A prospective study of major dietary patterns and the risk of breast cancer
Sommaire de l'article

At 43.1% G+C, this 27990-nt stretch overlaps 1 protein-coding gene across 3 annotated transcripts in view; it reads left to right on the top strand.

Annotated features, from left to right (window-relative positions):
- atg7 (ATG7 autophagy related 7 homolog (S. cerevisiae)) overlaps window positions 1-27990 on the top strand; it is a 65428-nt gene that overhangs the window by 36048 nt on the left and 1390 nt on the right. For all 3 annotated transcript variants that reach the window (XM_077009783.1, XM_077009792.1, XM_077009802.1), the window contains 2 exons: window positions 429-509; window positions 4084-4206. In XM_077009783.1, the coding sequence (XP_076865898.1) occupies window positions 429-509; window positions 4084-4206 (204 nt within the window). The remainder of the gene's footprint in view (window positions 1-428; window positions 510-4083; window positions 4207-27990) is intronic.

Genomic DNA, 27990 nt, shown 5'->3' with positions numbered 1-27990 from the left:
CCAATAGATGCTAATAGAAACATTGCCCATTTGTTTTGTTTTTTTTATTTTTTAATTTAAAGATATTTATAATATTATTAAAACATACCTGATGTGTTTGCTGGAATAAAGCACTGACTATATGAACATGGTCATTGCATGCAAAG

Our aim was to study the broader eating patterns that potentially reflect many dietary exposures working together in their association with breast cancer risk. Using data from a prospective study of 61,463 women with an average follow-up of 9.6 years and 1,328 incident cases of breast cancer, we conducted a factor analysis to identify major dietary patterns. Proportional hazards regression was used to estimate hazard ratios. We found no association between the "Western" dietary pattern (characterized by such foods as red and processed meats, refined grains, fat, and sweets) or the "healthy" dietary pattern (fruit and vegetables, fish and poultry, low-fat dairy, and whole grains) and breast cancer risk. However, women who were in the highest category of the "drinker" dietary pattern (wine, beer, and spirits) had a moderately increased risk (rate ratio = 1.27; 95% confidence interval, 1.06-1.52; P for trend, 0.002). The positive association was somewhat weaker among women below 50 years of age, a finding not inconsistent with chance. Our results are in agreement with the majority of previous studies that show alcohol consumption moderately increases the risk of breast cancer, but our results do not support any association between breast cancer risk and the "Western" or "healthy" dietary patterns.